STORIES FROM THE COLLECTION: COLUMBIA UNIVERSITY ORAL HISTORY RESEARCH OFFICE. Produced by Charles Hardy III. New York: Columbia University, 1998. CD-ROM, 70 minutes. Sale: $10. Oral History Research Office, Columbia University, 801 Butler Library, Box 20, 535 W. 114th St., MC 1129, New York, NY 10027. (212) 854-7083. firstname.lastname@example.org.
Though the official title of this work is Stories From the Collection, an alternative title could very well have been Columbia's Greatest Hits. Typically, the release of a "greatest hits" compilation marks the end of a long and distinguished, yet usually declining, career. The life of Columbia's oral history program has, indeed, been long and distinguished. However, the release of this CD, as a part of their fiftieth anniversary celebration, clearly indicates Columbia's continued importance to the field of oral history while showcasing the powerful material contained in this collection.
Stories From the Collection is a compilation of voices ranging from early interviews conducted by program founder Allan Nevins. One hears such notables as Thurgood Marshall discussing his appointment to the United States Supreme Court; Aldino Feliciani, the publisher of an anarchist journal in Bologna, Italy; Helen Suzman, a member of the South African parliament discussing meeting Nelson Mandela for the first time; or Fred Astaire describing the filming of the famed sequence of dancing on the ceiling in the 1951 film Royal Wedding.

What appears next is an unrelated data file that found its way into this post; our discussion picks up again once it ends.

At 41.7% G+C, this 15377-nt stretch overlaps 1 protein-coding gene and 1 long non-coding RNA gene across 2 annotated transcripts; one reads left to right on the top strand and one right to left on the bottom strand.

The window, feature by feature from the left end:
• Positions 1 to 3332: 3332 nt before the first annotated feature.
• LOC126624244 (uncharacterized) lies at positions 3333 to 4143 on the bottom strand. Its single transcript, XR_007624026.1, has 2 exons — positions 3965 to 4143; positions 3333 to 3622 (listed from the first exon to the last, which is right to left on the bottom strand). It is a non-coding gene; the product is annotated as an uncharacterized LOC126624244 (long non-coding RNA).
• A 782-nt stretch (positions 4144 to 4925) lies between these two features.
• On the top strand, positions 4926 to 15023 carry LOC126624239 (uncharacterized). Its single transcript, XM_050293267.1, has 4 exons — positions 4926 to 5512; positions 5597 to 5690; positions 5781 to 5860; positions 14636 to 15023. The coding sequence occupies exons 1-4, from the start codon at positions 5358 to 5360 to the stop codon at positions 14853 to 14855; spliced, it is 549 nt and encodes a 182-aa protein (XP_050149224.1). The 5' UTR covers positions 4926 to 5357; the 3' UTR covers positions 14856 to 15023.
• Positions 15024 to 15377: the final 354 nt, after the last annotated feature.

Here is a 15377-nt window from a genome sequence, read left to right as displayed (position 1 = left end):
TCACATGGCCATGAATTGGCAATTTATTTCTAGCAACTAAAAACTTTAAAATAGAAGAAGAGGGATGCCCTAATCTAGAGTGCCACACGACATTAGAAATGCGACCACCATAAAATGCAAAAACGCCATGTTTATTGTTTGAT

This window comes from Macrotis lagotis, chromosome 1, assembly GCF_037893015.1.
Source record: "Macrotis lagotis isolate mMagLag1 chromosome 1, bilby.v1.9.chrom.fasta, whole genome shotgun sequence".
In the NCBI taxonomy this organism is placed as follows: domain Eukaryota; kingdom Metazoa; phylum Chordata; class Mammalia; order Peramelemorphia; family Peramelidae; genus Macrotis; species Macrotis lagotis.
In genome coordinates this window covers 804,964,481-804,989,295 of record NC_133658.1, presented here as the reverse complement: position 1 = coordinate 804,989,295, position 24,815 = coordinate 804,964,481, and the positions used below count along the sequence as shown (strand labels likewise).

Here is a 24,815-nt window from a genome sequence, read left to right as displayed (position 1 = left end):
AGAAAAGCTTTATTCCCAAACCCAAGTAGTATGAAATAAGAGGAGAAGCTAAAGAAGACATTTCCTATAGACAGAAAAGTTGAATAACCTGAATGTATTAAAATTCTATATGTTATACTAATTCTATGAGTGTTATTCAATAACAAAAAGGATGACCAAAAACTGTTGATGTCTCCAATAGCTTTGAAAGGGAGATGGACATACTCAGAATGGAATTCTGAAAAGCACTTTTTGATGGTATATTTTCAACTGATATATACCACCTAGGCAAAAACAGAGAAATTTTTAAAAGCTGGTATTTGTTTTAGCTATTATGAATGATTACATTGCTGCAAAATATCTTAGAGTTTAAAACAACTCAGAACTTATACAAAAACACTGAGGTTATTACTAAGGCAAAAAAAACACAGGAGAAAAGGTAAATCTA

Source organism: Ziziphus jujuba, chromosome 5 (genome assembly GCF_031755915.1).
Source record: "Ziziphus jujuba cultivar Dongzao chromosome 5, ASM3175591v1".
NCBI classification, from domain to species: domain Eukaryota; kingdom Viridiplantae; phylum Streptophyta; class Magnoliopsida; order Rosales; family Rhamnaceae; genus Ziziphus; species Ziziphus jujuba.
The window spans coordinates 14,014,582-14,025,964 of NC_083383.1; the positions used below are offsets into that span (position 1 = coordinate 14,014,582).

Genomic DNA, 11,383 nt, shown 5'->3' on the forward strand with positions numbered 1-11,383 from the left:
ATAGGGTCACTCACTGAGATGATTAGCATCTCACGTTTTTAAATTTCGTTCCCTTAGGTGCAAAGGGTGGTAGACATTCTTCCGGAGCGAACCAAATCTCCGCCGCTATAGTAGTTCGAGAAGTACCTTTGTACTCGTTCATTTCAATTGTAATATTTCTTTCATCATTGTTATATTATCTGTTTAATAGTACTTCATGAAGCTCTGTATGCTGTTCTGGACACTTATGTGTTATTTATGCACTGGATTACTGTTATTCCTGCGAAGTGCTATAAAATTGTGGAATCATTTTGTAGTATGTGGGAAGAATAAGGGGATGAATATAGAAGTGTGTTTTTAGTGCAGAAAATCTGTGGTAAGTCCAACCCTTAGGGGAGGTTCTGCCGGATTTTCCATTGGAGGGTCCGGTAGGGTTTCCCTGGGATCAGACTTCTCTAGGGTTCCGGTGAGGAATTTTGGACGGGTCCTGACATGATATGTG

Each individual track varies from two and a half to seven minutes in length. The CD is framed on either end with what is titled "A Medley of Voices," quickly crossfading brief samples of multiple voices that offer intriguing bits of information. The voices included in these medleys are those of numerous recognizable and impressive individuals, including Hubert H. Humphrey, James Cagney, Joan Ganz Cooney, Gene Kelly, Kitty Carlisle Hart, and Edward Koch. The technique is a classic radio device functioning to "hook" the listener as well as frame the overall piece, and in this particular instance it works exceptionally well. Of course, this is no surprise given that the producer is Charles Hardy, a talented individual well known for effectively using radio to present oral history.
The production quality of Stories From the Collection is commendable. The subtle performative nuances of both the oral historian and the interviewee are left intact. For example, track two ("The First Interview") contains an excerpt of an interview conducted by Allan Nevins. The clip artfully begins with the initial click of the tape recorder commencing its recording. As Nevins …